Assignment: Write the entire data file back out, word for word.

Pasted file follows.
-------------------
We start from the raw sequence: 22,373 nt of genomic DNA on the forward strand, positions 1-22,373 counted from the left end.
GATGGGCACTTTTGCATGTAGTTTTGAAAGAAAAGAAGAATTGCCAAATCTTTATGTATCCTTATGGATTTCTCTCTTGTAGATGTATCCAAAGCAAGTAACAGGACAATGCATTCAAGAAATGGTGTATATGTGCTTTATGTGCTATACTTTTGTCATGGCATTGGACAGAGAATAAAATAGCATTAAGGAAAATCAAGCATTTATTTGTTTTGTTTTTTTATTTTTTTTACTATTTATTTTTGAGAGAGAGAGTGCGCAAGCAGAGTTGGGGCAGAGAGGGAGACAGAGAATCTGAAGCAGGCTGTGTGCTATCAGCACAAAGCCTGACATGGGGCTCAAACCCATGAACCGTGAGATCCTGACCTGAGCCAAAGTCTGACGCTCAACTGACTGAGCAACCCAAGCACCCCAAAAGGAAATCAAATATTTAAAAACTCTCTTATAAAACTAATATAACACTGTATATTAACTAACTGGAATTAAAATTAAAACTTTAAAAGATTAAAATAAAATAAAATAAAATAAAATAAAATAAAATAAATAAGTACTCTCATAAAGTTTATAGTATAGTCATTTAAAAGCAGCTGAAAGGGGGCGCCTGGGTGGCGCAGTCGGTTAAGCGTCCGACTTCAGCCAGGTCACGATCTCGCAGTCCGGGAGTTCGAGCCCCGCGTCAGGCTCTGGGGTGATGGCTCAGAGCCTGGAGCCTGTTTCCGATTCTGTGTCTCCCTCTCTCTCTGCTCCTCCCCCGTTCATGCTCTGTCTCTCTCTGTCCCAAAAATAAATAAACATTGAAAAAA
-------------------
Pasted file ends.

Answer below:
We start from the raw sequence: 22,373 nt of genomic DNA on the forward strand, positions 1-22,373 counted from the left end.
GATGGGCACTTTTGCATGTAGTTTTGAAAGAAAAGAAGAATTGCCAAATCTTTATGTATCCTTATGGATTTCTCTCTTGTAGATGTATCCAAAGCAAGTAACAGGACAATGCATTCAAGAAATGGTGTATATGTGCTTTATGTGCTATACTTTTGTCATGGCATTGGACAGAGAATAAAATAGCATTAAGGAAAATCAAGCATTTATTTGTTTTGTTTTTTTATTTTTTTTACTATTTATTTTTGAGAGAGAGAGTGCGCAAGCAGAGTTGGGGCAGAGAGGGAGACAGAGAATCTGAAGCAGGCTGTGTGCTATCAGCACAAAGCCTGACATGGGGCTCAAACCCATGAACCGTGAGATCCTGACCTGAGCCAAAGTCTGACGCTCAACTGACTGAGCAACCCAAGCACCCCAAAAGGAAATCAAATATTTAAAAACTCTCTTATAAAACTAATATAACACTGTATATTAACTAACTGGAATTAAAATTAAAACTTTAAAAGATTAAAATAAAATAAAATAAAATAAAATAAAATAAAATAAATAAGTACTCTCATAAAGTTTATAGTATAGTCATTTAAAAGCAGCTGAAAGGGGGCGCCTGGGTGGCGCAGTCGGTTAAGCGTCCGACTTCAGCCAGGTCACGATCTCGCAGTCCGGGAGTTCGAGCCCCGCGTCAGGCTCTGGGGTGATGGCTCAGAGCCTGGAGCCTGTTTCCGATTCTGTGTCTCCCTCTCTCTCTGCTCCTCCCCCGTTCATGCTCTGTCTCTCTCTGTCCCAAAAATAAATAAACATTGAAAAAA